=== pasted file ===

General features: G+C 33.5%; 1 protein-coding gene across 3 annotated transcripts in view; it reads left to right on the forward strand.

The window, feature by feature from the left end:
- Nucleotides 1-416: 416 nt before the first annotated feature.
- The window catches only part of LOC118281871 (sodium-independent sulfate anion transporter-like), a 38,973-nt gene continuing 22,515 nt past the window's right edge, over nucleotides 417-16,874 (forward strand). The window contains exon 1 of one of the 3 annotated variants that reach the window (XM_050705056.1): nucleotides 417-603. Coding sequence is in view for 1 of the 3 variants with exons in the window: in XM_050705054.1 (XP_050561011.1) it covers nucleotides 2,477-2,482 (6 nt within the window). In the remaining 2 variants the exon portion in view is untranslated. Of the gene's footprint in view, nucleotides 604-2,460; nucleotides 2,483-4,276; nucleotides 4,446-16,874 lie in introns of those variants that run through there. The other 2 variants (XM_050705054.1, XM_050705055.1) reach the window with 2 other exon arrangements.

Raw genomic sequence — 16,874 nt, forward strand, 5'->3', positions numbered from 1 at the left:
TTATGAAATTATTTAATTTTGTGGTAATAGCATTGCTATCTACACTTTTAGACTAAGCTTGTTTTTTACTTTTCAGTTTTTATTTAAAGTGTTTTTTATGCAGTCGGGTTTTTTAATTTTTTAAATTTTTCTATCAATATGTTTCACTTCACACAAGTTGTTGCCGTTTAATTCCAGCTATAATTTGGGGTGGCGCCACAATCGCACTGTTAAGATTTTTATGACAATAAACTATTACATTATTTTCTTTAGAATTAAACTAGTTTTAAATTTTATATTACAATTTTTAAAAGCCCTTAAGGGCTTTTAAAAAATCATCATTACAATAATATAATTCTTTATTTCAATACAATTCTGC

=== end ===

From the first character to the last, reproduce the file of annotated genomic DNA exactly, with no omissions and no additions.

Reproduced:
General features: G+C 33.5%; 1 protein-coding gene across 3 annotated transcripts in view; it reads left to right on the forward strand.

The window, feature by feature from the left end:
- Nucleotides 1-416: 416 nt before the first annotated feature.
- The window catches only part of LOC118281871 (sodium-independent sulfate anion transporter-like), a 38,973-nt gene continuing 22,515 nt past the window's right edge, over nucleotides 417-16,874 (forward strand). The window contains exon 1 of one of the 3 annotated variants that reach the window (XM_050705056.1): nucleotides 417-603. Coding sequence is in view for 1 of the 3 variants with exons in the window: in XM_050705054.1 (XP_050561011.1) it covers nucleotides 2,477-2,482 (6 nt within the window). In the remaining 2 variants the exon portion in view is untranslated. Of the gene's footprint in view, nucleotides 604-2,460; nucleotides 2,483-4,276; nucleotides 4,446-16,874 lie in introns of those variants that run through there. The other 2 variants (XM_050705054.1, XM_050705055.1) reach the window with 2 other exon arrangements.

Raw genomic sequence — 16,874 nt, forward strand, 5'->3', positions numbered from 1 at the left:
TTATGAAATTATTTAATTTTGTGGTAATAGCATTGCTATCTACACTTTTAGACTAAGCTTGTTTTTTACTTTTCAGTTTTTATTTAAAGTGTTTTTTATGCAGTCGGGTTTTTTAATTTTTTAAATTTTTCTATCAATATGTTTCACTTCACACAAGTTGTTGCCGTTTAATTCCAGCTATAATTTGGGGTGGCGCCACAATCGCACTGTTAAGATTTTTATGACAATAAACTATTACATTATTTTCTTTAGAATTAAACTAGTTTTAAATTTTATATTACAATTTTTAAAAGCCCTTAAGGGCTTTTAAAAAATCATCATTACAATAATATAATTCTTTATTTCAATACAATTCTGC